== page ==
ORLANDO (FRONTLINE MEDICAL NEWS) – A uniquely designed multielectrode radiofrequency ablation (RFA) balloon catheter system for the treatment of atrial fibrillation (AF) performed well in a first-in-man study.

The new ablation system is designed to provide the flexibility of conventional RFA devices in treating a broad array of AF triggers with the type of predictable energy delivery more closely associated with cryoballoon ablation, according to the principal investigator, Matthew G. Daly, MB, ChB, a cardiologist at Christchurch (New Zealand) Hospital.

The inflatable experimental device features 18 electrodes, a built-in camera, integrated mapping and pacing, and irrigation designed to reduce the risk of clot formation. On contact, the 12 electrodes situated on the equator of the spherical device, along with the six electrodes situated on the polar ends, are initially employed to select the ablation pattern. RFA can be delivered immediately through the same electrodes once proper contact is established using the built-in cameras for real-time visualization.

In this initial study, called AF-FICIENT, 18 patients were treated at four centers in New Zealand, South America, and Europe, Dr. Daly said at the annual International AF Symposium. The primary endpoint was safety and performance; the rate of successful pulmonary vein isolation (PVI), procedure times, and adverse events up to 30 days after treatment were also monitored.

No significant adverse events were encountered during the procedure or over the course of follow-up, according to Dr. Daly. PV isolation was achieved in 65 of 68 (96%) of veins treated. The average number of ablations required per PV isolation was 3.1. On average, it took 12 minutes to isolate all veins per patient, according to Dr. Daly, who characterized this as “respectable,” given that this was a novel technology being performed in a clinical study for the first time. The average balloon time was 1 hour 39 minutes.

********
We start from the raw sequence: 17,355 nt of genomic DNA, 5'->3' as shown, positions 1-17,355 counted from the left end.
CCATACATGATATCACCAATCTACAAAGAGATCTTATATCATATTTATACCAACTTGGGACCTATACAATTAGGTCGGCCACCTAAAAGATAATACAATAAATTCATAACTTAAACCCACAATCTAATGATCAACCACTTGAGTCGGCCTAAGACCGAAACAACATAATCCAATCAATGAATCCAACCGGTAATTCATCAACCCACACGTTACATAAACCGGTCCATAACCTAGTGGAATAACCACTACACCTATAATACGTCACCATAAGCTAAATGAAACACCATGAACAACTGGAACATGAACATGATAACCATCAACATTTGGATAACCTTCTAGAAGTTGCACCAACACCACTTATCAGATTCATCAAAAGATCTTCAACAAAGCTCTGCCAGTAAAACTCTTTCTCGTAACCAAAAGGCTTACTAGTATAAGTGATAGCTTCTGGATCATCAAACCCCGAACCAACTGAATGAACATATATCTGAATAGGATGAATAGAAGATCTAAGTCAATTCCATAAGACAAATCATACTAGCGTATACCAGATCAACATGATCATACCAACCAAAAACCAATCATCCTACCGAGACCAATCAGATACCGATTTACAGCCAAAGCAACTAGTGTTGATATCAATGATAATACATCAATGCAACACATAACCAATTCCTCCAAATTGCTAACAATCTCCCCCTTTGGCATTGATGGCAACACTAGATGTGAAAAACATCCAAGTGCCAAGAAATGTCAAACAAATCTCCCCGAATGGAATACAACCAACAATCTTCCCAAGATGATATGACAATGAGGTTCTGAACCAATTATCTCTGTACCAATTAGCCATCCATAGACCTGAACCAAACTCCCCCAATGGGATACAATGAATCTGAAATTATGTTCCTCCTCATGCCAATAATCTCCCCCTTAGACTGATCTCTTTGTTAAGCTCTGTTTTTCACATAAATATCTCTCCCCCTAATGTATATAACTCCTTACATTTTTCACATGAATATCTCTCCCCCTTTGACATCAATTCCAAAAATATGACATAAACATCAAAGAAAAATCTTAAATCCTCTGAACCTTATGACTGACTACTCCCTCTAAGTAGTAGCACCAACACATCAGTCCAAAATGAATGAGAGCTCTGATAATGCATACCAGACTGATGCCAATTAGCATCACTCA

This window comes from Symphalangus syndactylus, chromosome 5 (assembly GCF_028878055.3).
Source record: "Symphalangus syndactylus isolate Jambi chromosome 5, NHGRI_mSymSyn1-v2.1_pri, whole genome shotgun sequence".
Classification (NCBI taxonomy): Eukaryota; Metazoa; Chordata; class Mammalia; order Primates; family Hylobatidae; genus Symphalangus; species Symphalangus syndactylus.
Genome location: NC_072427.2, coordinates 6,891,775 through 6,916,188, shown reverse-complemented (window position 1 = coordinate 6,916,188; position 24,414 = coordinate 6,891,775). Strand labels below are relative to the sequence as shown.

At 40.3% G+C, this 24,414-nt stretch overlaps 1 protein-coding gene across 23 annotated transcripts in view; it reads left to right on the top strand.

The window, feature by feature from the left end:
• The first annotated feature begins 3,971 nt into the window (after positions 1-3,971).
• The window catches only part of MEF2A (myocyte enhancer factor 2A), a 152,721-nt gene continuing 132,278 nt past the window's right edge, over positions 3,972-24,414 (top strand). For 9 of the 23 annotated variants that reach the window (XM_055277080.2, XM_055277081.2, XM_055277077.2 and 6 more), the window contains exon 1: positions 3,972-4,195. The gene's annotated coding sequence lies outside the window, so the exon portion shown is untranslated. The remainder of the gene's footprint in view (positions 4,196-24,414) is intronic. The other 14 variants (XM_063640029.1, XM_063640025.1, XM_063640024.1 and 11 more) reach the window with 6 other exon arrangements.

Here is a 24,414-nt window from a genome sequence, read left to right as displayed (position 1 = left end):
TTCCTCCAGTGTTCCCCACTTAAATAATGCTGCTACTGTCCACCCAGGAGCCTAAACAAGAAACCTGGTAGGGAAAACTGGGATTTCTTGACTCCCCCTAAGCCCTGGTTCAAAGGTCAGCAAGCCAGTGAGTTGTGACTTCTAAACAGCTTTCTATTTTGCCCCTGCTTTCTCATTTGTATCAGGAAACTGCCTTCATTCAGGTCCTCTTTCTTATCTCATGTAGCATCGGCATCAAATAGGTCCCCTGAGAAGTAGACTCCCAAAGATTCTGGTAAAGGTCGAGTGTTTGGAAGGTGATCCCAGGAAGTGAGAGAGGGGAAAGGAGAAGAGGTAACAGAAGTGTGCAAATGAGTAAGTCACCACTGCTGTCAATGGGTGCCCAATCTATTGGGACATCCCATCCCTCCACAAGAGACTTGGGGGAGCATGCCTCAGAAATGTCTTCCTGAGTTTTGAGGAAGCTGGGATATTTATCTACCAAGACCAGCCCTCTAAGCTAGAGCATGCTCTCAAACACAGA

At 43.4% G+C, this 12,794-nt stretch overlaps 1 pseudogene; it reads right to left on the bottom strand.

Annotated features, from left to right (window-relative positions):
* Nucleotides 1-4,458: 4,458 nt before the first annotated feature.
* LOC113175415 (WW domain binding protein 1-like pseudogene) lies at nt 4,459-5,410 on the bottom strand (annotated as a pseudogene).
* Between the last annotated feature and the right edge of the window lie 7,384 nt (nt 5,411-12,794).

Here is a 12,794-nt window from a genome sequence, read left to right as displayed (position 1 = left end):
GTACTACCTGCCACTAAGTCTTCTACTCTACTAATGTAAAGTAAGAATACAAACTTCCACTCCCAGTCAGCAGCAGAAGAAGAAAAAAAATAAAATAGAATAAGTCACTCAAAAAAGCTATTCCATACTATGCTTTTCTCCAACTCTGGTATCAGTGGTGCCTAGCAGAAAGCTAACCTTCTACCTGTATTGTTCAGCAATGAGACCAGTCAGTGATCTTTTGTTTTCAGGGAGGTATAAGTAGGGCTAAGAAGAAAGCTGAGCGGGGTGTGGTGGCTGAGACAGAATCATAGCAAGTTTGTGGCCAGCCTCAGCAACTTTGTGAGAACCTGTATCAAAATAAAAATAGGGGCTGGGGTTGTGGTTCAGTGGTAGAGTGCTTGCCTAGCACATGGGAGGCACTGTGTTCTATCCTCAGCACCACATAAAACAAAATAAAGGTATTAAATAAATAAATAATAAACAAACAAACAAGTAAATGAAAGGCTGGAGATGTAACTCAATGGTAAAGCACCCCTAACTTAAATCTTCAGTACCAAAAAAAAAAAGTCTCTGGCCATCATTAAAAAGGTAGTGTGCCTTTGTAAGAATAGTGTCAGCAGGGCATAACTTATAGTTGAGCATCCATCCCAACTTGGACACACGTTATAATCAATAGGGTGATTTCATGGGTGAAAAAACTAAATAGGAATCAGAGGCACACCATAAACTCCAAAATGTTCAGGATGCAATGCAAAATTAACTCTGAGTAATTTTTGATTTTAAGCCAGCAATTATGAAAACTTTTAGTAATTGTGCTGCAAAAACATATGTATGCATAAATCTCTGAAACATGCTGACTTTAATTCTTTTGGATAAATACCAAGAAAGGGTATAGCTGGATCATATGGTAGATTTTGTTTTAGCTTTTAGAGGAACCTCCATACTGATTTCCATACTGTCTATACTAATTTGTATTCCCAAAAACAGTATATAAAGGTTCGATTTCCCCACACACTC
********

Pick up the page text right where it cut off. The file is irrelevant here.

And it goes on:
For the patients followed through 6 months, 80% remain free of AF and off all medications.

“The system allowed for quick ablation without excessive catheter manipulations,” said Dr. Daly, suggesting that the performance was consistent with the theoretical advantages of a multipoint, single-shot design. Overall, Dr. Daly suggested that this device appears to permit RFA to be delivered in a manner that has been more closely related to the efficiency of cryoballoon ablation.

“The disadvantage, or perhaps the advantage, is that this is a device that requires a knowledge of electrophysiology,” said Dr. Daly, who said that physicians need to be familiar with isolating pulmonary veins in order to deliver the energy appropriately.

One of the theoretical advantages of this device over conventional RFA ablation is that it will provide more consistent power and temperature as long as appropriate contact is achieved. He noted that the variability in energy delivery according to angle or contact force has been one of the weaknesses of conventional RFA devices.

“Contact is king. This has always been true, but with this device the manufacturer recommended that we only applied energy when we thought contact was perfect,” Dr. Daly said. He acknowledged that he deviated from this recommendation in some instances, “but it turns out that if you have good contact, you get signal elimination almost immediately or at least within a few seconds,” but less dependable results when contact is compromised, such as in those instances where blood is an obstacle.

Because of its ability to deliver energy in a single shot at multiple points, this device has the potential to permit successful ablation with a shorter procedure time than with conventional RFA. Dr. Daly said this device is “light on its feet” and required relatively little time to maneuver into place. However, he said that procedure times in this initial study were longer because of inexperience and the need for “checking and rechecking” settings and positions.

Dr. Daly reported no industry relationships relevant to this study.


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